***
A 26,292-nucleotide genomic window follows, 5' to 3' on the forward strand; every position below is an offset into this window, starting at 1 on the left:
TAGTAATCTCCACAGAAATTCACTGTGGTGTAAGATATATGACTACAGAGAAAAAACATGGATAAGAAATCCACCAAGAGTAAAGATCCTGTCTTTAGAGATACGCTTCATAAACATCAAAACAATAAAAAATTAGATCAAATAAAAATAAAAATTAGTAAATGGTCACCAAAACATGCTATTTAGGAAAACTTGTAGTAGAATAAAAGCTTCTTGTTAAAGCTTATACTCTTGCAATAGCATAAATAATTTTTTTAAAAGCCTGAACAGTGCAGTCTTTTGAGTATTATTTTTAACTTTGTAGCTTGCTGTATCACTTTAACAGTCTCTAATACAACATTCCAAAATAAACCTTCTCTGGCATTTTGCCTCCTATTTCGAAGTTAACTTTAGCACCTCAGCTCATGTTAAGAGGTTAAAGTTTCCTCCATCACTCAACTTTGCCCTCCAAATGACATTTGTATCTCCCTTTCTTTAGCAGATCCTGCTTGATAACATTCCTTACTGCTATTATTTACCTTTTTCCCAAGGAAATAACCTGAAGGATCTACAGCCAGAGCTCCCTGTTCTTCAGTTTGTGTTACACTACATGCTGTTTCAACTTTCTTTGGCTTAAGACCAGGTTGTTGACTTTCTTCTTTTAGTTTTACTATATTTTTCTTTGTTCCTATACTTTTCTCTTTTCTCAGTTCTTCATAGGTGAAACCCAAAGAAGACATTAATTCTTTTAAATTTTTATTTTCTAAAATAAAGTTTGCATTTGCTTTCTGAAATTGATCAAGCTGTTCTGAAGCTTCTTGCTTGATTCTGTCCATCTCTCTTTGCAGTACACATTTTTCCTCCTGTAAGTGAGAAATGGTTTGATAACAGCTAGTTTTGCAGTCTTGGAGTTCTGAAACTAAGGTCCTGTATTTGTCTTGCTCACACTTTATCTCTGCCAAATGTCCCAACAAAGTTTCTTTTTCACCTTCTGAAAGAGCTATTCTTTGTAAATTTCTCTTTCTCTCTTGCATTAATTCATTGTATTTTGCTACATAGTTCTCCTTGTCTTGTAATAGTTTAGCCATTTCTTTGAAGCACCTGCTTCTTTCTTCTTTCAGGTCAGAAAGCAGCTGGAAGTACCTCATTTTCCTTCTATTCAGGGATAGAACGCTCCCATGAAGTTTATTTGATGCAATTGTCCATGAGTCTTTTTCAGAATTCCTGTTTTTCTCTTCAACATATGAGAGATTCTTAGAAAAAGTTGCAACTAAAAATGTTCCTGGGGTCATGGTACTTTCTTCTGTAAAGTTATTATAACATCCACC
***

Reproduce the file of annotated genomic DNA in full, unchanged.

A 26,292-nucleotide genomic window follows, 5' to 3' on the forward strand; every position below is an offset into this window, starting at 1 on the left:
TAGTAATCTCCACAGAAATTCACTGTGGTGTAAGATATATGACTACAGAGAAAAAACATGGATAAGAAATCCACCAAGAGTAAAGATCCTGTCTTTAGAGATACGCTTCATAAACATCAAAACAATAAAAAATTAGATCAAATAAAAATAAAAATTAGTAAATGGTCACCAAAACATGCTATTTAGGAAAACTTGTAGTAGAATAAAAGCTTCTTGTTAAAGCTTATACTCTTGCAATAGCATAAATAATTTTTTTAAAAGCCTGAACAGTGCAGTCTTTTGAGTATTATTTTTAACTTTGTAGCTTGCTGTATCACTTTAACAGTCTCTAATACAACATTCCAAAATAAACCTTCTCTGGCATTTTGCCTCCTATTTCGAAGTTAACTTTAGCACCTCAGCTCATGTTAAGAGGTTAAAGTTTCCTCCATCACTCAACTTTGCCCTCCAAATGACATTTGTATCTCCCTTTCTTTAGCAGATCCTGCTTGATAACATTCCTTACTGCTATTATTTACCTTTTTCCCAAGGAAATAACCTGAAGGATCTACAGCCAGAGCTCCCTGTTCTTCAGTTTGTGTTACACTACATGCTGTTTCAACTTTCTTTGGCTTAAGACCAGGTTGTTGACTTTCTTCTTTTAGTTTTACTATATTTTTCTTTGTTCCTATACTTTTCTCTTTTCTCAGTTCTTCATAGGTGAAACCCAAAGAAGACATTAATTCTTTTAAATTTTTATTTTCTAAAATAAAGTTTGCATTTGCTTTCTGAAATTGATCAAGCTGTTCTGAAGCTTCTTGCTTGATTCTGTCCATCTCTCTTTGCAGTACACATTTTTCCTCCTGTAAGTGAGAAATGGTTTGATAACAGCTAGTTTTGCAGTCTTGGAGTTCTGAAACTAAGGTCCTGTATTTGTCTTGCTCACACTTTATCTCTGCCAAATGTCCCAACAAAGTTTCTTTTTCACCTTCTGAAAGAGCTATTCTTTGTAAATTTCTCTTTCTCTCTTGCATTAATTCATTGTATTTTGCTACATAGTTCTCCTTGTCTTGTAATAGTTTAGCCATTTCTTTGAAGCACCTGCTTCTTTCTTCTTTCAGGTCAGAAAGCAGCTGGAAGTACCTCATTTTCCTTCTATTCAGGGATAGAACGCTCCCATGAAGTTTATTTGATGCAATTGTCCATGAGTCTTTTTCAGAATTCCTGTTTTTCTCTTCAACATATGAGAGATTCTTAGAAAAAGTTGCAACTAAAAATGTTCCTGGGGTCATGGTACTTTCTTCTGTAAAGTTATTATAACATCCACC